A vegetable easy to preserve and what I previously thought of as a winter vegetable, is filling the gaps of all those vegetables not yet ready for summer: beetroots! Cucumber and tomatoes are synonymous with Greek cooking, and not many people will believe me when I say beetroots also belong to the Greek kitchen. This vegetable even had its cradle in the countries around the Mediterranean Sea.

According to old Assyrian writings beetroots were present in the Hanging Gardens of Babylon. In ancient times Egyptians and Greeks just ate the green stalks; it was the Romans who discovered the culinary side of the tuber. Greeks preserved the tubers for the gods and offered them in Delphi to Apollo, their weight counted in silver (turnips in gold). Aphrodite must have eaten tonnes of them because she believed it was beetroots that kept her beauty and lust for love alive. No wonder the Romans later thought beetroots to have aphrodisiac power. Even the walls of a brothel in Pompeij were covered with paintings of beetroots. There still is a belief that when two persons eat from the same beetroot, they will fall in love. And when in ancient times you ‘went to the beetroot fields’, it meant you were visiting the whores. Montgomery still used this expression during World War Two, sending his soldiers not only to the Killing Fields, but also to the beetroot fields.

The beetroots on the plates of the Greeks and Romans in ancient times were not like the ones we eat now, rather more like a kind of wild spinach (the plant that was the precursor of the beetroot). That might explain why their leaves still taste like spinach. Moreover, the tubers were black or white. I am wondering how it is that through time the beetroots got their red color. Was it through the Crusaders having brought them from the battlefields drenched in blood? It was only in the Middle Ages that the red beetroots turned up in the European kitchens.

There are masses of beetroot recipes. The oldest surviving cookbook, De re Coquinaria, by the Roman cook Apicius has two recipes for beetroots. The classical Greek recipe for beetroots is (just like all other Greek dishes) very simple: they are cooked and served with their green leaves, sprinkled with olive oil, lemon or vinegar. You may eat them together with a garlic dip (skordalia).
I was very happy when last week I was served a new salad in my favorite Greek restaurant Meltemi in Skamnioudi: grated beetroots with nuts and a dressing that I cannot yet identify. My other favorite beetroot salad is served in Majoram (Molyvos) where besides traditional Greek they also serve fusion food and salads that are like mountains, only to be eaten by more than one set of knife and fork.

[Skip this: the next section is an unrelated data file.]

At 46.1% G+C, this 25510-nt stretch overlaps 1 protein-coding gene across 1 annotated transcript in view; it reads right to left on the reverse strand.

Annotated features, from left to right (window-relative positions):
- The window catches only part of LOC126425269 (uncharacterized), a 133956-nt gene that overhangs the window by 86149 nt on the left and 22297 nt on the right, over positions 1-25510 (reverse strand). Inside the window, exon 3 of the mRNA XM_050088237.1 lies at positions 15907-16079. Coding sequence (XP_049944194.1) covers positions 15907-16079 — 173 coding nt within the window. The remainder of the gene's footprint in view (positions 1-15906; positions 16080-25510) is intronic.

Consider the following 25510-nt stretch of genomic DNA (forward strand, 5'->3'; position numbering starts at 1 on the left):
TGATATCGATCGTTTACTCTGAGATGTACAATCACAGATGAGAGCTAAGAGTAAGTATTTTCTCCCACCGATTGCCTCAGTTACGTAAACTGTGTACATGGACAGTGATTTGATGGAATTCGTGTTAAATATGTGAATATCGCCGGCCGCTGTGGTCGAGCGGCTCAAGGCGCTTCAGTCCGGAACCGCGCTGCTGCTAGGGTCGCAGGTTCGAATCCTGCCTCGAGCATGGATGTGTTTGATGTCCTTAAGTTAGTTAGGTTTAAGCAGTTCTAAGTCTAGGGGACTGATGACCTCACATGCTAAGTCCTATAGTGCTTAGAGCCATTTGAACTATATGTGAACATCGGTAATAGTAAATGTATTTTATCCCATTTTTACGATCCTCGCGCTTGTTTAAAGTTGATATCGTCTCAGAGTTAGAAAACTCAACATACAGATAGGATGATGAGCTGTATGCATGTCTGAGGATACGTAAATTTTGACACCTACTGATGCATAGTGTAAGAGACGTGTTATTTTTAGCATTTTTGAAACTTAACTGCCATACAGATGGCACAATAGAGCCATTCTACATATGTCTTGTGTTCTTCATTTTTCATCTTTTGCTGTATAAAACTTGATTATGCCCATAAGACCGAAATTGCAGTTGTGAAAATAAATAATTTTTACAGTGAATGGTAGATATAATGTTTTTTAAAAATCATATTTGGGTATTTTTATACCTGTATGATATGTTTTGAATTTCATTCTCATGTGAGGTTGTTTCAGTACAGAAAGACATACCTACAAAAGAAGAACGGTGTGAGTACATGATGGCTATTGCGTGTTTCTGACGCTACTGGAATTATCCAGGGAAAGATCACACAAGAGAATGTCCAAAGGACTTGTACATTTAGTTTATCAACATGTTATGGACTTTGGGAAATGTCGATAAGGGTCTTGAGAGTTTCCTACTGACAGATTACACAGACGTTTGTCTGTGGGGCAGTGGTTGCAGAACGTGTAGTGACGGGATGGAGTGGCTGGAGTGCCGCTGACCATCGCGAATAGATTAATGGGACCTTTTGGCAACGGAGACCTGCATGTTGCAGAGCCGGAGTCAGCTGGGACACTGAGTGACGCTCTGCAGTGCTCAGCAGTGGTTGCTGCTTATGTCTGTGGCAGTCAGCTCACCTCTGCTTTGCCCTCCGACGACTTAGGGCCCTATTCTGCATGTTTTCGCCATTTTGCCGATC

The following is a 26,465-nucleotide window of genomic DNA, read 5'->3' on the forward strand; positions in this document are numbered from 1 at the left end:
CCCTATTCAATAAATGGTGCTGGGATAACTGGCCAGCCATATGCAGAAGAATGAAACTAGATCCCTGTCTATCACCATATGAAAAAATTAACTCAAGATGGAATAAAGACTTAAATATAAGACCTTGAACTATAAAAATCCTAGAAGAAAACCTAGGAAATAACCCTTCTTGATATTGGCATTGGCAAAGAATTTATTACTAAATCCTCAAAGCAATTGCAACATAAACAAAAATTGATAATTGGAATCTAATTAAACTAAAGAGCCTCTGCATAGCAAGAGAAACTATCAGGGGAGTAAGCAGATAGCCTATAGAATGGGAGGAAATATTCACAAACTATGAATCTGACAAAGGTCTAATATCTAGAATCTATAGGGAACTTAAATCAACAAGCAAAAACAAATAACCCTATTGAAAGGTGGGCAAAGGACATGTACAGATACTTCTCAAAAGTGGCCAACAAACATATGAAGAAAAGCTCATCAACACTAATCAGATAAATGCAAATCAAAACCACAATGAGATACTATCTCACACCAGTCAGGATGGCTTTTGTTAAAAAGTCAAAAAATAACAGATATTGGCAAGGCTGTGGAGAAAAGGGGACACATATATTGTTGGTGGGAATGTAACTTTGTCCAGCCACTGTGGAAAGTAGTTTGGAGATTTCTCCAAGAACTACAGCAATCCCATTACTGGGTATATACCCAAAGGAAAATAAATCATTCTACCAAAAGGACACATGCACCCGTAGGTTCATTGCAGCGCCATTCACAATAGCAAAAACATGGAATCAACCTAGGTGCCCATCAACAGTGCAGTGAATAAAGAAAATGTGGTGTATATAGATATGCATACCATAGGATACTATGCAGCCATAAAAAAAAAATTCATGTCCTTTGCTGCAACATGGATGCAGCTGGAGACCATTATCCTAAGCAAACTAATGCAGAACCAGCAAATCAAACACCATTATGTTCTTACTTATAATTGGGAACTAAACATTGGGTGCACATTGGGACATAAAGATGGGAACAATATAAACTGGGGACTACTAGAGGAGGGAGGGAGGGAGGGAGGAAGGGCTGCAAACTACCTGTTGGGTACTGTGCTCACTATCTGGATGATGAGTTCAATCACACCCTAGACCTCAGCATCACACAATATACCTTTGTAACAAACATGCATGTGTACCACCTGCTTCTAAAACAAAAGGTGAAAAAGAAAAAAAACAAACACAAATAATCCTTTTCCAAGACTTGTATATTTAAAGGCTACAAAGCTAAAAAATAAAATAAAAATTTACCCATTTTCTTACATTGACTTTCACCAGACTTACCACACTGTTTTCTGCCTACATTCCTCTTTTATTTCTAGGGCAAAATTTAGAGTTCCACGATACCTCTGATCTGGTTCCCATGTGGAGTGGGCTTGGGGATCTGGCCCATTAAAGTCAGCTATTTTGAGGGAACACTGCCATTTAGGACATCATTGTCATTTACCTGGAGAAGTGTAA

This week when I cooked beetroots, I was wondering how to dress them: I still had those grated beetroots in mind, so I decided to give them a go. But where to get nuts? It was too late to crack walnuts or to crush almonds and peel them. Then I saw a pot of serundeng, a leftover from an Indonesian meal. Nuts! And coconut? Why not. I mixed two tablespoons with mayonnaise, one tea spoon honey and three tablespoons of serundeng and put it over the rasped beetroots: divine!

In ancient times and in the Middle Ages there was a strong belief in the medicinal benefits of beetroots. Modern food gurus now confirm how healthy it is to eat them. Before the tomato-madness breaks out, I will be cooking plenty of these undervalued, purple-red tubers. Greece is not only the country of tsatsiki and choriatiki, but also of these by Aphrodite so much appreciated pantsaria (beetroots).

(With thanks to Mary Staples)

© Smitaki 2017

Sunday, 21 May 2017

May 17 – The Pollen Blues

(Olive flowers)

It’s not always easy to live in nature and especially under the trees. In spring you have to cut back weeds as numerous as hay in a stack and hack away at nature that wants to invade you. You would think that the paved parts of the garden would not need as much work: just a sweep of a broom and you’re done. Well, forget that, if you have black locust trees. They produce creamy white, lovely scented flowers, a real treat for the hundreds of buzzing bees; but when the flowering is over, the misery starts.

No broom can keep up with a black locust tree that is losing its flowers: you will find them everywhere on the ground, the garden furniture, in your clothes and hair. And if you think that this will only be a problem for a few days – you’d be wrong: it might take weeks before you can sit down on a chair without first having to clean away locust-flowers.

What’s worse is that there are even more trees around the house whose leafy branches provide cool shade in the summer, but in spring cause a real plague. Take the olive trees surrounding the garden. Generally people only think of their friendly silvery green leaves and the golden oil produced. But when they come out of their hibernation and are in bud and forming new branches, they produce hundreds of thousands of tiny yellow-white flowers (an adult tree can have as many as 500,000). And those blossoms also produce tonnes of pollen. The perfume industry loves those flowers, filling elegant little bottles with expensive scented liquid. But I’m not at all happy with these blossoms, because they too have to fly free from the tree – just at the moment when the black locusts have finished shedding their flowers. And no broom can compete with the fall of olive flowers: once you finish sweeping the far end of the terrace, you just have to start anew at the beginning.